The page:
Wonderful Things: Leech jar

Take a look at this jar.

Can you guess what it was used for?

A cozy home for a little family?

How about if I told you it was used in the medical profession, does that help at all?  If you know what it was used for, well done!  If you still don’t know then let me enlighten you.  This object is a leech jar.  Once upon a time, those glass tubes that you see inside the jar would have provided air to a whole family of leeches that lived in it. 

Leeches usually live in freshwater, not jars.  They are essentially segmented worms with suckers at both ends.  There are many different types, but the ones that lived in this jar would have used their suckers to attach themselves to an animal or person, release an anaesthetic into them and then feed on their blood.  Leeches can swell up to 5 times their original size and once they have had their fill they will simply fall off their host’s skin. 

While maybe not as good looking as Robert Pattinson, leeches are the original vampires!  This jar would have belonged to a doctor who would have used the leeches to drain blood from their patients in the hope that this would cure them of a variety of ailments, including headaches, fevers and apoplexy.  This was an ancient practice based on the theory of the four humours , and for over 2000 years it was used as a medical cure.  It really reached its height of popularity during the 18th century, when demand for leeches far outstripped the supply.       

Although the use of leeches in medicine is associated with times gone by, they are actually making a bit of a comeback…  Today they can provide useful treatments for arthritis, and varicose veins and even help in reconstructive surgery!  In 2007 doctors at the Royal London Hospital used leeches to help save a man’s leg after he severely damaged it by falling off a lorry:  David Isitt broke his leg in several places and doctors had to graft new skin onto his leg to cover the bone.  Sadly the new skin wasn’t healing, so the doctors decided to use leeches to remove the blood that had pooled under the graft, and draw fresh blood through the veins to encourage them to work again.  Needless to say it worked and his leg recovered!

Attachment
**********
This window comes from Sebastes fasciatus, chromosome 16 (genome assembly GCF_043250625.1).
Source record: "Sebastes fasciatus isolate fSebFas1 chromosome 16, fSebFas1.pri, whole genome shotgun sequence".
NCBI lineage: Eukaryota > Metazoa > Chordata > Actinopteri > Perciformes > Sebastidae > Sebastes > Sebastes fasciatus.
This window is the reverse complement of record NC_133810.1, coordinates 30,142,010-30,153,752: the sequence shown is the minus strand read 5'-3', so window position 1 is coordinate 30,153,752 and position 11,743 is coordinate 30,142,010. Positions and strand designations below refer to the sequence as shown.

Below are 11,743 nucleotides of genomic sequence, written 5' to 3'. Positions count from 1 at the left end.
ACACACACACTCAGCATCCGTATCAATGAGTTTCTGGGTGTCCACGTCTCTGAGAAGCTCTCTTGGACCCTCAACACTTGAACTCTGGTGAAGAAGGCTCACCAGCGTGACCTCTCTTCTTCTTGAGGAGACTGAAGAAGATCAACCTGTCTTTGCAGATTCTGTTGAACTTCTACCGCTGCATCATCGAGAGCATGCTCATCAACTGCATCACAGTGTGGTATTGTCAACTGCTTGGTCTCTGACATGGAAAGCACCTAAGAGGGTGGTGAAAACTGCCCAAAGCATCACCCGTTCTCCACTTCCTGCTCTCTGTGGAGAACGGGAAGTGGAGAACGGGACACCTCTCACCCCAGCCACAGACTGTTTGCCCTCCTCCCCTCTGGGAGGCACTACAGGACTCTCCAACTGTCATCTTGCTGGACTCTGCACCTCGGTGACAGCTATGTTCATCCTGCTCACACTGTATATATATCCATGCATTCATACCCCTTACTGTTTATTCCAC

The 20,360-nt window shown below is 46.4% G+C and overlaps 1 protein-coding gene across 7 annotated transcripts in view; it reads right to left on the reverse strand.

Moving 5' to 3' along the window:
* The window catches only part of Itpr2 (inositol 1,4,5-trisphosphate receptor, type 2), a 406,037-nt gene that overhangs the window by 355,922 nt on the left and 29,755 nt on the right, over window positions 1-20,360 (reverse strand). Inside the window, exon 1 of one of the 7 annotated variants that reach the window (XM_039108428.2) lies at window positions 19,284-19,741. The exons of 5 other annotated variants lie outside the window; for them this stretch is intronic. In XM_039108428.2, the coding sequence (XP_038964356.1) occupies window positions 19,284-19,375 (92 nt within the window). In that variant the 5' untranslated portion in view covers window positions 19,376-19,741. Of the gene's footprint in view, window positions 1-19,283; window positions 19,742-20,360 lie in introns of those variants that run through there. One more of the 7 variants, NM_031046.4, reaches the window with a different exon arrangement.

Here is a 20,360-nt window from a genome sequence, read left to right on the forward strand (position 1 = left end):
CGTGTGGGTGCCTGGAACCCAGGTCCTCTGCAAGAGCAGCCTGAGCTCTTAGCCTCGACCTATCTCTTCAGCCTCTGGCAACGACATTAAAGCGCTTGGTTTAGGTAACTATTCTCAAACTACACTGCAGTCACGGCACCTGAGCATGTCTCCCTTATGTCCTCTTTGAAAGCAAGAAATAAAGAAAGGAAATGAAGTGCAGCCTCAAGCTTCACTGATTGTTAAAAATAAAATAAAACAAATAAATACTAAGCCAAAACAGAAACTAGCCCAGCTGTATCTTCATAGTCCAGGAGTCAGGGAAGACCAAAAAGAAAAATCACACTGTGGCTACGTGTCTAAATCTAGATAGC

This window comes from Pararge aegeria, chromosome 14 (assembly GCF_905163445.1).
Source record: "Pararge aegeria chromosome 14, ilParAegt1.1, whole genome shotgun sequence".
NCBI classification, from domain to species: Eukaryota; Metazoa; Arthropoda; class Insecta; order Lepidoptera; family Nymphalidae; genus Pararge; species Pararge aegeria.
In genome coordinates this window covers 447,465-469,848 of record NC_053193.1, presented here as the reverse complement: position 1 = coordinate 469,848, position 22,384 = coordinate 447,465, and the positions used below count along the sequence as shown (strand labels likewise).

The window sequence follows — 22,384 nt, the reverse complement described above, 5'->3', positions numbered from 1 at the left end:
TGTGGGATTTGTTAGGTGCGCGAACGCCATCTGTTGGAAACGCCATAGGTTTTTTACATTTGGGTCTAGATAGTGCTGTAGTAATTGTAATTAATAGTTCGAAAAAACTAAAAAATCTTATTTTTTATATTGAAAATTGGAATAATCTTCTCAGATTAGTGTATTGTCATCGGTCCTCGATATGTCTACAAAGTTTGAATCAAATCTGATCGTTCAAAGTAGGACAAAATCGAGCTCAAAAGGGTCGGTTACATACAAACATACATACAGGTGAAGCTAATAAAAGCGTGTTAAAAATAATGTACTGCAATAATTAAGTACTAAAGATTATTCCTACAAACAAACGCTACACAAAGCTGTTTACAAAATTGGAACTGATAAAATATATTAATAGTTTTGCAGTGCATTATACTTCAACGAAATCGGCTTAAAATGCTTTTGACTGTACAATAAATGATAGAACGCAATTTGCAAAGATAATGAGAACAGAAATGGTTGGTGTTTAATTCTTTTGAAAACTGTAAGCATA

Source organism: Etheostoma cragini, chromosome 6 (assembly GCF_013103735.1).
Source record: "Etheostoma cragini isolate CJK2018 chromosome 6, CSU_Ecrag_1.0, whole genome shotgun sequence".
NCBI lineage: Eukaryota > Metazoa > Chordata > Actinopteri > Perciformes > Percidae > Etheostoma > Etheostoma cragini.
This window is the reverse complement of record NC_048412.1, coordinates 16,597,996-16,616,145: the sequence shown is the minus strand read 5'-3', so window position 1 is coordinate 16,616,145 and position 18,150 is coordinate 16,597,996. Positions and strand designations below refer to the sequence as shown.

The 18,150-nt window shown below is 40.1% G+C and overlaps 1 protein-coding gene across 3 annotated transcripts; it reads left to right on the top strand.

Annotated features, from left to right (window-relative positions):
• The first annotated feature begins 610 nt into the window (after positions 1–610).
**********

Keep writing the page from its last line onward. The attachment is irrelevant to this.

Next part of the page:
So, it seems there is still a place in the world for these little blood suckers… maybe objects like this leech jar shouldn’t be retired quite yet! 

  • What other ancient medical practices might still be useful to us today? Would you try them?

 

  • At one time it was the fashion to have very pale skin and women would use leeches to drain their blood to make themselves appear pale.  What would you be willing to do for fashion?

 The leech jar is on display in The Science and Art of Medicine gallery on the 5th floor. 

-Kate Davis

Leave a Reply

Your email address will not be published. Required fields are marked *


9 − = eight

You may use these HTML tags and attributes: <a href="" title=""> <abbr title=""> <acronym title=""> <b> <blockquote cite=""> <cite> <code> <del datetime=""> <em> <i> <q cite=""> <strike> <strong>